Monday, September 1, 2008

A Lesson, No Doubt About It

This weekend was the big weekend for card collectors in LA. On Saturday, at Hollywood Park Casino, Tristar/Naxcom Sportsbuy had their annual big show for the area. It had around 200 tables and some very admirable autograph guests. I went last year and had a really good time, so I decided it was worth another go, if not just for the story to write about here.

Funny enough, going to the show on Sunday was kind of an afterthought, as I didnt expect a break from wedding planning at all. Luckily for me, the planets alligned, the woman had things to do, and all was right for me to make the 30 minute trek. All was not fun and games, however, as I had VERY little money to spend, a condition not suggested for a huge show. It was a similar situation last year, but I went about my approach differently this time around. Instead of going with the expectation of finding something awesome, having to exhaust the bank account, and really coming away feeling empty, I went with the opposite expectations. My goal this time was to see what there was, and not make any rash decisions because everything at the show would be based on those hat drawn prices I had written so much about here.

I was right, everything was based on that unrealistic pricing agent, and I saw it from the moment I stepped in the door and saw Beckett set up right in front. Yet, besides all this foul territory, I had things that I knew some people would want (like my Sweet Spot Peterson Autos), to hopefully offset the price hike from idiot dealers going by the Satanist Manifesto Of Card Pricing.

Here is how it went down:

Of all the 200 tables there, I would say 70 percent of the dealers were solely dealing in graded vintage cards. You could go to their tables and marvel in the 52 Mantles they had in SGC 85 and above. It was amazing. But, I wasnt looking for vintage, not my thing. So, that left around 30 percent of people dealing in stuff that was relevant to what I like. Of those 30 percent, 25 percent dealt in baseball only, meaning my Petersons were irrelevant, and I wasnt looking for more baseball stuff anyways. That left a mere 5 percent of the tables there that had modern and high end football for me to go after. I also saw that only 2 tables had Peterson stuff for sale, making things difficult if I wanted something, but good for my aching wallet.

The first guy I wanted had a multitude of awesome cards, a fucking multitude. I would die a happy man with his collection, definitely. He had Exquisites, SPAs, everything, and none of it was graded - a very common thing at the show, different from last year in the modern and high end football. Even better was that he had an ENTIRE case of rare and awesome Peterson stuff. He had the Exquisite base RC patch auto priced at a whopping $3000, but I didnt have the money for that anyways. However, it did make me question how he arrived at a price that was DOUBLE what was on eBay. Interesting...

Either way, I showed him my stuff to trade after seeing a few things I liked, but he passed as soon as I took it out of my cargo pocket. Pretty disheartening to say the least, but I picked up my head and moved on. The other table had cards that I kind of wanted, but not anything that I wanted more than the Sweet Spot Autos I had. Either way, I showed him my stuff, thinking I might get a 1 for 1 deal on a Peterson Trilogy auto that I liked because of the sweet pic on the card, but he said he wasnt that interested as he hadnt had anyone ask about any of his high end cards all show. He did like the sweet spots A LOT, and offered me cash, which suprised me considering his previous turn down of the 1 for 1 trade. It was considerably less than I had into the stuff I was selling, but I saw it was enough to buy one of the Petersons from the other guy, and still have a ton to spend on something else from the show. So I took the deal, and here is the lesson I learned - why worry about money and value when you can get something you have been looking for forever? I had preached that all over SCU with my posts on the fuckheads who trade by book value, but I had never TRULY put it into practice.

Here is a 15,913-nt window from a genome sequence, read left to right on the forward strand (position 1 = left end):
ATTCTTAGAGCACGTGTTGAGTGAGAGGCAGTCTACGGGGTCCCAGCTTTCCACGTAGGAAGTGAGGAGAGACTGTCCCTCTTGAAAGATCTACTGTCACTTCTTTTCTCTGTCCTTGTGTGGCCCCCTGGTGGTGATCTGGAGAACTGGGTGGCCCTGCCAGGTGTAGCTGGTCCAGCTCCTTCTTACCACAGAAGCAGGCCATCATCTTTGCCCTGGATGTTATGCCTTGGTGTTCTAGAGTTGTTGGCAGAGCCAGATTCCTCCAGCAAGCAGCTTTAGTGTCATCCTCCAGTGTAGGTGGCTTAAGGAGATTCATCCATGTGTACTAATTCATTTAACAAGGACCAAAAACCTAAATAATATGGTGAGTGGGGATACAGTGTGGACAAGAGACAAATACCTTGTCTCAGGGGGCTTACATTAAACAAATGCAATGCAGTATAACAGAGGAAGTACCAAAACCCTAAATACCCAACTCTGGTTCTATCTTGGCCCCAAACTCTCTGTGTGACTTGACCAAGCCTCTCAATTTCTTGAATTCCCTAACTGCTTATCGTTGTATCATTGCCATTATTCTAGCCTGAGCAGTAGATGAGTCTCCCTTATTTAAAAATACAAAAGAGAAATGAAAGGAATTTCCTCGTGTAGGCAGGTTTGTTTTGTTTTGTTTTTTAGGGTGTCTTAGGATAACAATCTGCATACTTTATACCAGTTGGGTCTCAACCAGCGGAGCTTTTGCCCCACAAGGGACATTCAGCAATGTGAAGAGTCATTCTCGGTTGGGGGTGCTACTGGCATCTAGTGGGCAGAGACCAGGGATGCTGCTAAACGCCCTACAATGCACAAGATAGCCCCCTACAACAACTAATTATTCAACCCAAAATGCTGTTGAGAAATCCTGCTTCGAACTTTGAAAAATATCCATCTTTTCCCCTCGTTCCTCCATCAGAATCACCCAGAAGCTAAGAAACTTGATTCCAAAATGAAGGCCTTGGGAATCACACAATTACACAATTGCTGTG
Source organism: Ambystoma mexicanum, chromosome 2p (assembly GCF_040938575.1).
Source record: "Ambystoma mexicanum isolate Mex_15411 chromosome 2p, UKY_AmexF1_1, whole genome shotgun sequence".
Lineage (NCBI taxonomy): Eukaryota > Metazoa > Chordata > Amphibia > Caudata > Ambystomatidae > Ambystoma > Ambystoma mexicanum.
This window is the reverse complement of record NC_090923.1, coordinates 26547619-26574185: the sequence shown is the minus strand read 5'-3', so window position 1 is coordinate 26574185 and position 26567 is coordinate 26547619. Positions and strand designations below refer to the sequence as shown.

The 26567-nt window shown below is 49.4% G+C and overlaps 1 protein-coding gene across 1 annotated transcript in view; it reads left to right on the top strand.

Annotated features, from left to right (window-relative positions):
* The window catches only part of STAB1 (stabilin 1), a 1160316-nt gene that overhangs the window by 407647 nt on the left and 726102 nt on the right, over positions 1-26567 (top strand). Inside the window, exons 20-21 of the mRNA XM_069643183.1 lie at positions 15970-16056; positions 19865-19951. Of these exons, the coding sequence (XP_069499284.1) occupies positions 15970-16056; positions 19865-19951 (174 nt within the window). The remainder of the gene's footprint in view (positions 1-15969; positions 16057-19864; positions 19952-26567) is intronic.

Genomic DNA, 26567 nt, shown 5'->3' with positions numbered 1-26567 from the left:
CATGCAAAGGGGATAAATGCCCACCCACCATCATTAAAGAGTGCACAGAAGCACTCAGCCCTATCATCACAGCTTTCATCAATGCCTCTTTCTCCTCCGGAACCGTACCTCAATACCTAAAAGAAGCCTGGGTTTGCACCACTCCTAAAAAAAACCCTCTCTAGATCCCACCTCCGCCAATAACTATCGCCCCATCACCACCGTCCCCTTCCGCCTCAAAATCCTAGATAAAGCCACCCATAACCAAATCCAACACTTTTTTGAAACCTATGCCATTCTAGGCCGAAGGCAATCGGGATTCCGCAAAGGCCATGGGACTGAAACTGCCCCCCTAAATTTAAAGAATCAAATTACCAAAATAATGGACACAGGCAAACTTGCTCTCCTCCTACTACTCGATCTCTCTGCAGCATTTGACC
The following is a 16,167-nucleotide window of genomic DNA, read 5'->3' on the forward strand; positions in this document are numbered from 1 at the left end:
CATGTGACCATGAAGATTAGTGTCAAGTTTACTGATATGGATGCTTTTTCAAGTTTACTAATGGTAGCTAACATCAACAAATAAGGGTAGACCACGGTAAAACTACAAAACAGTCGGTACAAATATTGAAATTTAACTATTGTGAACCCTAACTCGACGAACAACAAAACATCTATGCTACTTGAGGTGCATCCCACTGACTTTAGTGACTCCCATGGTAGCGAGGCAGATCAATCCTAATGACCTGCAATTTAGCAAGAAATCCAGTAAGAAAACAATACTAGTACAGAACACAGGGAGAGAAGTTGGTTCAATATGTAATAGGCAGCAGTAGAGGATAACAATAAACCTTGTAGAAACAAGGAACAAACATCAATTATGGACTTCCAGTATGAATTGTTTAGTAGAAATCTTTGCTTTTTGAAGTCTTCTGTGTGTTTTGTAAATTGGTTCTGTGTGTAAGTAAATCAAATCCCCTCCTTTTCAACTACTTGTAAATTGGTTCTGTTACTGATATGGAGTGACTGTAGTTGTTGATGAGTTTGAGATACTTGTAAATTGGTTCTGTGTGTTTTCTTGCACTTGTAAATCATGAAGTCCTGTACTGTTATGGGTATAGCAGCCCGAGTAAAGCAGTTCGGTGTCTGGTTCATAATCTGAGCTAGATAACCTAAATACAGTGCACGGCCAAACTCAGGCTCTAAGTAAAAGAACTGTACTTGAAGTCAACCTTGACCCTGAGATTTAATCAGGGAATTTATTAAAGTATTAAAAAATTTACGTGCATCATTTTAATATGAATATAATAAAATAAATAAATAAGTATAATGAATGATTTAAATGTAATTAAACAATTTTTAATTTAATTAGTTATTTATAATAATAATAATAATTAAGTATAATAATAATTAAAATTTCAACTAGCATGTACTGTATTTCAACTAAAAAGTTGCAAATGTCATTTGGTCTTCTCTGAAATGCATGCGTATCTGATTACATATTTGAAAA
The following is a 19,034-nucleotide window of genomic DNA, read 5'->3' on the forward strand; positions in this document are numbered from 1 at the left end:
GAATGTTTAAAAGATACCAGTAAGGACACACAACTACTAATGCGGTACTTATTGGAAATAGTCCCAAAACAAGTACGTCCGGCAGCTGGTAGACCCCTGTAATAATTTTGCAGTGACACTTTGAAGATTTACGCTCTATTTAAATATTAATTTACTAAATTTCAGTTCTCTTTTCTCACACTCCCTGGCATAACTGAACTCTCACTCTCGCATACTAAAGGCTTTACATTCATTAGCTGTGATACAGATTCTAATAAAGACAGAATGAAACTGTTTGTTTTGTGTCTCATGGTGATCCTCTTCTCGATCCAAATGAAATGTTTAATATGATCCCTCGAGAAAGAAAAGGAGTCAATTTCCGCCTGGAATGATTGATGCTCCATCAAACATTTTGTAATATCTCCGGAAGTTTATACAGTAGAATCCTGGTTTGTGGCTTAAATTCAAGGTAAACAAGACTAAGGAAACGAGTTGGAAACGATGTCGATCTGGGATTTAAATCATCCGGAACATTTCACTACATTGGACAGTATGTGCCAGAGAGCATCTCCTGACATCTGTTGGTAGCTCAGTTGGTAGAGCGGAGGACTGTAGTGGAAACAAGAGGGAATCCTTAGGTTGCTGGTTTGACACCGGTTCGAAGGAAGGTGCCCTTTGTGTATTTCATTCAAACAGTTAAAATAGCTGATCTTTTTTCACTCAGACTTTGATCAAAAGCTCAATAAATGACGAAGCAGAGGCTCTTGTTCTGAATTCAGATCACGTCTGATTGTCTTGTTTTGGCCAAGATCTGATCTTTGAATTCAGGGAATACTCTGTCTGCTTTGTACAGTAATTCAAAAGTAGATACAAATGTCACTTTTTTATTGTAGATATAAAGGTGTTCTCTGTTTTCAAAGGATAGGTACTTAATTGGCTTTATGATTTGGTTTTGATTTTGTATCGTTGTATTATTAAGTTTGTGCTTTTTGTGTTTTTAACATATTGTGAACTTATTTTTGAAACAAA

Yet, after walking out of the show minus my Peterson Sweet Spots, but with a Peterson I liked much more than the two I traded, plus a Mauer and an AMAZING Maroney, I thought it was a great success despite losing two expensive cards for less than what I had invested. So guys, especially you idiots who quote the Beckett like its an Anchorman monologue, realize its not all about worth, its about having something you like. Otherwise, why should I even bother with all this shit?

Besides, after all of my waffling about selling two cards I didnt really like all that much, I had gotten enough money out of the deal to get my cards AND to take the fiancee to a steak dinner. You gotta love that.


  1. When you were at the show did your blog ever come up? I'm curious if they may have heard of it, or recognize you as an anti-Beckett crusader.

  2. No, I wasnt really that vocal in my time there.